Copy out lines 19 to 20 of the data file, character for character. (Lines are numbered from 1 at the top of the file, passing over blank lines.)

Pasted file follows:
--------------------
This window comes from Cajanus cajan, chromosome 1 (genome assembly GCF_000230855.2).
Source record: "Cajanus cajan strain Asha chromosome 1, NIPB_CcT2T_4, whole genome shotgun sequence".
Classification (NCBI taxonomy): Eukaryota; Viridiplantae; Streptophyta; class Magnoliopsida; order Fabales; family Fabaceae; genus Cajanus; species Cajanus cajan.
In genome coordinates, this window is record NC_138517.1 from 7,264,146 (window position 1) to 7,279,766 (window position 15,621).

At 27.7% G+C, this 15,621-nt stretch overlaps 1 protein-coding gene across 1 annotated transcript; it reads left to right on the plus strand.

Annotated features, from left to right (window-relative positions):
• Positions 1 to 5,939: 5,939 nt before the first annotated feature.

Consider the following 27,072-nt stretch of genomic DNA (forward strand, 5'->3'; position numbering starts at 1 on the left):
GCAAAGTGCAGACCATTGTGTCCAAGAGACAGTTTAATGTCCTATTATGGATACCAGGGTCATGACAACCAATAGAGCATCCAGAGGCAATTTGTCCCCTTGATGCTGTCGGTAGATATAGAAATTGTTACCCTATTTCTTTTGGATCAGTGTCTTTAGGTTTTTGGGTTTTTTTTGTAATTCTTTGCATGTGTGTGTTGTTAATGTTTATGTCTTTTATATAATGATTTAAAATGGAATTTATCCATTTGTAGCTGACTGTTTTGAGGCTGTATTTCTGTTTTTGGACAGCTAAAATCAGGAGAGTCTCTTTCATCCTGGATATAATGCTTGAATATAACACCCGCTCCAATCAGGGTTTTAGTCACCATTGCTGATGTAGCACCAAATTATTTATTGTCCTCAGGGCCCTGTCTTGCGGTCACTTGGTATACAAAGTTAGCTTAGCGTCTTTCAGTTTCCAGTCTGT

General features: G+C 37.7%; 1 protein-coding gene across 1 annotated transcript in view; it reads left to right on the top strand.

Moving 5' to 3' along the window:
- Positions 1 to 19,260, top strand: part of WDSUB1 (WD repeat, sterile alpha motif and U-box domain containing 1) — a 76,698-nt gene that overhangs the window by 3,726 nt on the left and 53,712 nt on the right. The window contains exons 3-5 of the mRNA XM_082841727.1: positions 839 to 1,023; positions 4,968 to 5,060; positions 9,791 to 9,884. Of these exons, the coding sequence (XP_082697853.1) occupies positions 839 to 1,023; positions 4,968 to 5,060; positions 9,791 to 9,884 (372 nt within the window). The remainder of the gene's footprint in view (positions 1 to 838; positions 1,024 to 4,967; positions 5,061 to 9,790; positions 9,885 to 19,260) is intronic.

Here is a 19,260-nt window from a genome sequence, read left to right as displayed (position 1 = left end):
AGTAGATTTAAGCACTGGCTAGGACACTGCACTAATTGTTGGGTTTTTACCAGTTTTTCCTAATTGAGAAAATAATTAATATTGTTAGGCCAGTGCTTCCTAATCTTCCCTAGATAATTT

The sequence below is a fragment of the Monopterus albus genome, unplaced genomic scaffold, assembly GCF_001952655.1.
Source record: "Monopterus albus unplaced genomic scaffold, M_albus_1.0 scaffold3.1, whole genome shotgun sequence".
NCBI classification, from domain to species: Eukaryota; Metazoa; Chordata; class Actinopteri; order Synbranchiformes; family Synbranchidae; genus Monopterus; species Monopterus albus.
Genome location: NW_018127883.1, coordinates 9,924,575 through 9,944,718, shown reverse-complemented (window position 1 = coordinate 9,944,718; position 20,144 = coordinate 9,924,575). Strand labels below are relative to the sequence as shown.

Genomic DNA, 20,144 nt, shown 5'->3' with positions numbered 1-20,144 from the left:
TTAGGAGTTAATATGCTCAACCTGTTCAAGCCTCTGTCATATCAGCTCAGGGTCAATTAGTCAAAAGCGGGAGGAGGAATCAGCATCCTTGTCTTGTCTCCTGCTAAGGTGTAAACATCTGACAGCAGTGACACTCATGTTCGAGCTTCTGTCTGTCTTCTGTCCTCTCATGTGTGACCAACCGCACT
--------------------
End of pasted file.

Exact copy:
Genomic DNA, 20,144 nt, shown 5'->3' with positions numbered 1-20,144 from the left:
TTAGGAGTTAATATGCTCAACCTGTTCAAGCCTCTGTCATATCAGCTCAGGGTCAATTAGTCAAAAGCGGGAGGAGGAATCAGCATCCTTGTCTTGTCTCCTGCTAAGGTGTAAACATCTGACAGCAGTGACACTCATGTTCGAGCTTCTGTCTGTCTTCTGTCCTCTCATGTGTGACCAACCGCACT